Madison Frozen Assets Festival

Madison Frozen Assets Festival

The sun came out and the temperature rose just in time for the Frozen Assets Festival earlier this month. The festival was held on the ice of Lake Mendota outside the Edgewater Hotel. Anyone walking up to the festival would notice the colorful kites lining the sky and multiple ice rinks carved in the lake with kids playing hockey. 

Clean Lakes Alliance put on this event and Adam Sodersten, the Marketing and Communications director, said this is their 11th annual festival. 

“The purpose of the event is just to draw attention to the lakes year round,” Sodersten said. “We think of lake health and the importance of the lake in the summer when you can swim or boat or fish or do any of that and then you forget about them in the winter.”

Sodersten said that the purpose of Clean Lakes Alliance is to help people become more aware of the lakes in Madison. If lakes can become the “center of the community” then people can be motivated to help take care of them. 

The name came from the idea that the lakes are the biggest asset to the community, and because they are frozen in the winter, the festival was called “frozen assets.” 

“It's interesting how many people have lived in the Midwest or greater Madison and have never been out on a frozen lake,” Sodersten said. “It's just a unique experience to get a look back at the city from a view you haven't seen before.”

Sodersten said Clean Lakes Alliance partners with many other community organizations to put on this event. They host the only 5k run  in North America that is entirely on ice.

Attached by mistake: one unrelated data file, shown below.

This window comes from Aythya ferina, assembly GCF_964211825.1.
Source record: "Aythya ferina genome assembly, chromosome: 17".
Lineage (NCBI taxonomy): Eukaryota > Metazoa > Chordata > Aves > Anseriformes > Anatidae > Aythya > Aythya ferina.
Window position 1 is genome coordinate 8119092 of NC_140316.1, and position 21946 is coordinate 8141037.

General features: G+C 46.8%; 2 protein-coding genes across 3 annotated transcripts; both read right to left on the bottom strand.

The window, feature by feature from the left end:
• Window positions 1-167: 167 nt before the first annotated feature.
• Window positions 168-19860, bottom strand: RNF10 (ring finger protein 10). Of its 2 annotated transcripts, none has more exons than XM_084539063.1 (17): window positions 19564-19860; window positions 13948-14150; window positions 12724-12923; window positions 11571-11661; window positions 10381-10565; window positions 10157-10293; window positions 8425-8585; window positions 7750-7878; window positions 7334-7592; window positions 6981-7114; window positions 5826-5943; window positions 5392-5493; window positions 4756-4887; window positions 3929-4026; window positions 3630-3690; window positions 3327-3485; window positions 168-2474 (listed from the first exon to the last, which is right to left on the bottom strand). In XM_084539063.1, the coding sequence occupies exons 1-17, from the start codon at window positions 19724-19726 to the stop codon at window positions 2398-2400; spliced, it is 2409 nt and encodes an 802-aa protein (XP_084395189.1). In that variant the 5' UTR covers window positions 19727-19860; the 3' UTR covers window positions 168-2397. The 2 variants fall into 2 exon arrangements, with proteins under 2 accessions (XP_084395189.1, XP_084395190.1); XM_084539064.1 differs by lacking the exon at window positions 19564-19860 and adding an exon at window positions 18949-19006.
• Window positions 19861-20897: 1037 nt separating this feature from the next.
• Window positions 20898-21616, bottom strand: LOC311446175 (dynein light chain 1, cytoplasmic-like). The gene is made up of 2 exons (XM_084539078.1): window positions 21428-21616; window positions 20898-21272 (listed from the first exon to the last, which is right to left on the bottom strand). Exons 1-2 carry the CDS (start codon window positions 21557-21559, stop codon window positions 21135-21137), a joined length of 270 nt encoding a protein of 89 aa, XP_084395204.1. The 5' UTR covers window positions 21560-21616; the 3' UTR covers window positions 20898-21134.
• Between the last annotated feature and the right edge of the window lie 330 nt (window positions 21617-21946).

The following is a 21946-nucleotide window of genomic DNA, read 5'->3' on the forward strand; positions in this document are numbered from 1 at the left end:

They were also able to offer free snowshoeing and free ice skating with the help of their sponsors. 

The most noticeable feature of the festival is the amount of kites in the air. The Wisconsin Kiters Club was responsible for these.

They also had tents called ice labs. One tent had limnology professors sharing about Wisconsin lakes. Sodersten said they partner with the UW Center for Limnology and the professors take ice samples and explain the science behind ice freezing and how fish survive. 

Several skydivers from Seven Hills Skydiving also made an appearance periodically throughout the event on Saturday, Dave Lyons being one of them 

Lyons claims skydiving has become second nature for him. He got bored one day and decided to go out and just got addicted to it. He has now done over 300 jumps. 

This event is one of just many that Clean Lakes Alliance to promote awareness of Madison lakes. They also have a bike around the lake loop event in the summer. Sodersten said anything they do to help people think about the lakes benefits their mission. 

“So just to understand how important these lakes are year round,  I think it[the event] just helps the message year round,” Sodersten said.


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